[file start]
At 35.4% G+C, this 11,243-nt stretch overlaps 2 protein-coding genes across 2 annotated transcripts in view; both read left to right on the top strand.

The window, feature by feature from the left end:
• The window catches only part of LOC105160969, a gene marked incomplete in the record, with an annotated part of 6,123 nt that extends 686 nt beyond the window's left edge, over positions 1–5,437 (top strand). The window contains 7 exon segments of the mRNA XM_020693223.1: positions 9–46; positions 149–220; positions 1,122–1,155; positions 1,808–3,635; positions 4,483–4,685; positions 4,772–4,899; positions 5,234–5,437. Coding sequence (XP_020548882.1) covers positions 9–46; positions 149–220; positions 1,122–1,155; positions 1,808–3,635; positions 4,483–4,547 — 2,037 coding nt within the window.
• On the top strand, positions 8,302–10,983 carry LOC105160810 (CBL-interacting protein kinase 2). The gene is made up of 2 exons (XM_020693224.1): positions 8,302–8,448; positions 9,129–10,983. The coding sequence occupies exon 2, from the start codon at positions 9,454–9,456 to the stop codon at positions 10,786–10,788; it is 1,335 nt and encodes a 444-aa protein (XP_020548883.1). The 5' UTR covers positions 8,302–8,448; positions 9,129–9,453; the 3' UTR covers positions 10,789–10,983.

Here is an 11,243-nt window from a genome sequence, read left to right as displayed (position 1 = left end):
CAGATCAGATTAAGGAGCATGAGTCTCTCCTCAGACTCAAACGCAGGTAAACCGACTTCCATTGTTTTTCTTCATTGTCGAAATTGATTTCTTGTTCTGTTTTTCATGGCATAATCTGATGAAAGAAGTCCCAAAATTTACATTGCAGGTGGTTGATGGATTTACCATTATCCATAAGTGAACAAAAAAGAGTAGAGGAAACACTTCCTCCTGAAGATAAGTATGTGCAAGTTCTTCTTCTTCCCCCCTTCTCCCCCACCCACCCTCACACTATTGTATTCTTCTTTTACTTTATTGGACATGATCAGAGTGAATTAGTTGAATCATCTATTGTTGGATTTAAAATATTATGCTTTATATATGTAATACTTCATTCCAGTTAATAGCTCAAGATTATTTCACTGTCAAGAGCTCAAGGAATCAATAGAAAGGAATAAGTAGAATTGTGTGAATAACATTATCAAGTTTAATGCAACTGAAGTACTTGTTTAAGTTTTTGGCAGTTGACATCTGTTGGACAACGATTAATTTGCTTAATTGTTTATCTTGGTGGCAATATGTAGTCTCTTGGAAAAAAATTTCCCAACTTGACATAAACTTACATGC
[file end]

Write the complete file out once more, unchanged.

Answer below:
At 35.4% G+C, this 11,243-nt stretch overlaps 2 protein-coding genes across 2 annotated transcripts in view; both read left to right on the top strand.

The window, feature by feature from the left end:
• The window catches only part of LOC105160969, a gene marked incomplete in the record, with an annotated part of 6,123 nt that extends 686 nt beyond the window's left edge, over positions 1–5,437 (top strand). The window contains 7 exon segments of the mRNA XM_020693223.1: positions 9–46; positions 149–220; positions 1,122–1,155; positions 1,808–3,635; positions 4,483–4,685; positions 4,772–4,899; positions 5,234–5,437. Coding sequence (XP_020548882.1) covers positions 9–46; positions 149–220; positions 1,122–1,155; positions 1,808–3,635; positions 4,483–4,547 — 2,037 coding nt within the window.
• On the top strand, positions 8,302–10,983 carry LOC105160810 (CBL-interacting protein kinase 2). The gene is made up of 2 exons (XM_020693224.1): positions 8,302–8,448; positions 9,129–10,983. The coding sequence occupies exon 2, from the start codon at positions 9,454–9,456 to the stop codon at positions 10,786–10,788; it is 1,335 nt and encodes a 444-aa protein (XP_020548883.1). The 5' UTR covers positions 8,302–8,448; positions 9,129–9,453; the 3' UTR covers positions 10,789–10,983.

Here is an 11,243-nt window from a genome sequence, read left to right as displayed (position 1 = left end):
CAGATCAGATTAAGGAGCATGAGTCTCTCCTCAGACTCAAACGCAGGTAAACCGACTTCCATTGTTTTTCTTCATTGTCGAAATTGATTTCTTGTTCTGTTTTTCATGGCATAATCTGATGAAAGAAGTCCCAAAATTTACATTGCAGGTGGTTGATGGATTTACCATTATCCATAAGTGAACAAAAAAGAGTAGAGGAAACACTTCCTCCTGAAGATAAGTATGTGCAAGTTCTTCTTCTTCCCCCCTTCTCCCCCACCCACCCTCACACTATTGTATTCTTCTTTTACTTTATTGGACATGATCAGAGTGAATTAGTTGAATCATCTATTGTTGGATTTAAAATATTATGCTTTATATATGTAATACTTCATTCCAGTTAATAGCTCAAGATTATTTCACTGTCAAGAGCTCAAGGAATCAATAGAAAGGAATAAGTAGAATTGTGTGAATAACATTATCAAGTTTAATGCAACTGAAGTACTTGTTTAAGTTTTTGGCAGTTGACATCTGTTGGACAACGATTAATTTGCTTAATTGTTTATCTTGGTGGCAATATGTAGTCTCTTGGAAAAAAATTTCCCAACTTGACATAAACTTACATGC